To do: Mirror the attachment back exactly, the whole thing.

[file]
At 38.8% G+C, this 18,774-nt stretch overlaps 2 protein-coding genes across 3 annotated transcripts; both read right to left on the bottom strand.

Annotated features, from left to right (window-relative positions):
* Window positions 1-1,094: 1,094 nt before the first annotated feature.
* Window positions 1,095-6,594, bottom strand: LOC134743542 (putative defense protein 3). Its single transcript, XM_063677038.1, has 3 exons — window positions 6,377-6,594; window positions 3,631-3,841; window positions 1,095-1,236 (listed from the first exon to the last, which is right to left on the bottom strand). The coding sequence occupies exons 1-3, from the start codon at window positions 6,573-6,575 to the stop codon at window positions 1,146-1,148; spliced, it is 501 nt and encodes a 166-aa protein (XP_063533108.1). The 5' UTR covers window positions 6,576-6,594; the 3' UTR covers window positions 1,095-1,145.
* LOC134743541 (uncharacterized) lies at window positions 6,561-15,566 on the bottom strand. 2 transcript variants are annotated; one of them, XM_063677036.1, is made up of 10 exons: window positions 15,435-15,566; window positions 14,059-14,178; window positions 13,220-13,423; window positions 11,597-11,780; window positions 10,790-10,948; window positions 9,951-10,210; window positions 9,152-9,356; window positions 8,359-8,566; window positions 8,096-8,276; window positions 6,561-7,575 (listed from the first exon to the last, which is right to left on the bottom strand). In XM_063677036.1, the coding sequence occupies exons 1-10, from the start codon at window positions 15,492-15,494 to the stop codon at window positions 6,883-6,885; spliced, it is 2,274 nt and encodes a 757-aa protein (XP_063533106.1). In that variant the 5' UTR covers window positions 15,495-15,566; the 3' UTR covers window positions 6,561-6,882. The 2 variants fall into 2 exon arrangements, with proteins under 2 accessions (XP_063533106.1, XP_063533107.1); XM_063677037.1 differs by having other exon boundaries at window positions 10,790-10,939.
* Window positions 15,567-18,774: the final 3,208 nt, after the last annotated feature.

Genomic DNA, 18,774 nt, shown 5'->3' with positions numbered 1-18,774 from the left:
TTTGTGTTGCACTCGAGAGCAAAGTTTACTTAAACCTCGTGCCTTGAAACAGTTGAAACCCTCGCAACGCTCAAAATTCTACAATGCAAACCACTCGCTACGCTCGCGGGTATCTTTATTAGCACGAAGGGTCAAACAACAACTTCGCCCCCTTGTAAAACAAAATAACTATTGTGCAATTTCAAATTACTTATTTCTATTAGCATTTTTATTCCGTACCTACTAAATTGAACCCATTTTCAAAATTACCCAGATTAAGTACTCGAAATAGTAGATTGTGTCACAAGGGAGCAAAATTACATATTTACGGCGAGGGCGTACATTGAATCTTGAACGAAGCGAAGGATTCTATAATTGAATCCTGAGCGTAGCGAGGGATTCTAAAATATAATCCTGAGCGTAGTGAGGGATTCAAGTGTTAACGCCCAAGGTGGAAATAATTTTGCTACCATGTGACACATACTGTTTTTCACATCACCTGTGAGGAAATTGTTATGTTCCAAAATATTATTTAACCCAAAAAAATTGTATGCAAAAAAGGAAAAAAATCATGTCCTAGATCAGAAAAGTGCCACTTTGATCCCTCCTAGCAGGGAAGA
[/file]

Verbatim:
At 38.8% G+C, this 18,774-nt stretch overlaps 2 protein-coding genes across 3 annotated transcripts; both read right to left on the bottom strand.

Annotated features, from left to right (window-relative positions):
* Window positions 1-1,094: 1,094 nt before the first annotated feature.
* Window positions 1,095-6,594, bottom strand: LOC134743542 (putative defense protein 3). Its single transcript, XM_063677038.1, has 3 exons — window positions 6,377-6,594; window positions 3,631-3,841; window positions 1,095-1,236 (listed from the first exon to the last, which is right to left on the bottom strand). The coding sequence occupies exons 1-3, from the start codon at window positions 6,573-6,575 to the stop codon at window positions 1,146-1,148; spliced, it is 501 nt and encodes a 166-aa protein (XP_063533108.1). The 5' UTR covers window positions 6,576-6,594; the 3' UTR covers window positions 1,095-1,145.
* LOC134743541 (uncharacterized) lies at window positions 6,561-15,566 on the bottom strand. 2 transcript variants are annotated; one of them, XM_063677036.1, is made up of 10 exons: window positions 15,435-15,566; window positions 14,059-14,178; window positions 13,220-13,423; window positions 11,597-11,780; window positions 10,790-10,948; window positions 9,951-10,210; window positions 9,152-9,356; window positions 8,359-8,566; window positions 8,096-8,276; window positions 6,561-7,575 (listed from the first exon to the last, which is right to left on the bottom strand). In XM_063677036.1, the coding sequence occupies exons 1-10, from the start codon at window positions 15,492-15,494 to the stop codon at window positions 6,883-6,885; spliced, it is 2,274 nt and encodes a 757-aa protein (XP_063533106.1). In that variant the 5' UTR covers window positions 15,495-15,566; the 3' UTR covers window positions 6,561-6,882. The 2 variants fall into 2 exon arrangements, with proteins under 2 accessions (XP_063533106.1, XP_063533107.1); XM_063677037.1 differs by having other exon boundaries at window positions 10,790-10,939.
* Window positions 15,567-18,774: the final 3,208 nt, after the last annotated feature.

Genomic DNA, 18,774 nt, shown 5'->3' with positions numbered 1-18,774 from the left:
TTTGTGTTGCACTCGAGAGCAAAGTTTACTTAAACCTCGTGCCTTGAAACAGTTGAAACCCTCGCAACGCTCAAAATTCTACAATGCAAACCACTCGCTACGCTCGCGGGTATCTTTATTAGCACGAAGGGTCAAACAACAACTTCGCCCCCTTGTAAAACAAAATAACTATTGTGCAATTTCAAATTACTTATTTCTATTAGCATTTTTATTCCGTACCTACTAAATTGAACCCATTTTCAAAATTACCCAGATTAAGTACTCGAAATAGTAGATTGTGTCACAAGGGAGCAAAATTACATATTTACGGCGAGGGCGTACATTGAATCTTGAACGAAGCGAAGGATTCTATAATTGAATCCTGAGCGTAGCGAGGGATTCTAAAATATAATCCTGAGCGTAGTGAGGGATTCAAGTGTTAACGCCCAAGGTGGAAATAATTTTGCTACCATGTGACACATACTGTTTTTCACATCACCTGTGAGGAAATTGTTATGTTCCAAAATATTATTTAACCCAAAAAAATTGTATGCAAAAAAGGAAAAAAATCATGTCCTAGATCAGAAAAGTGCCACTTTGATCCCTCCTAGCAGGGAAGA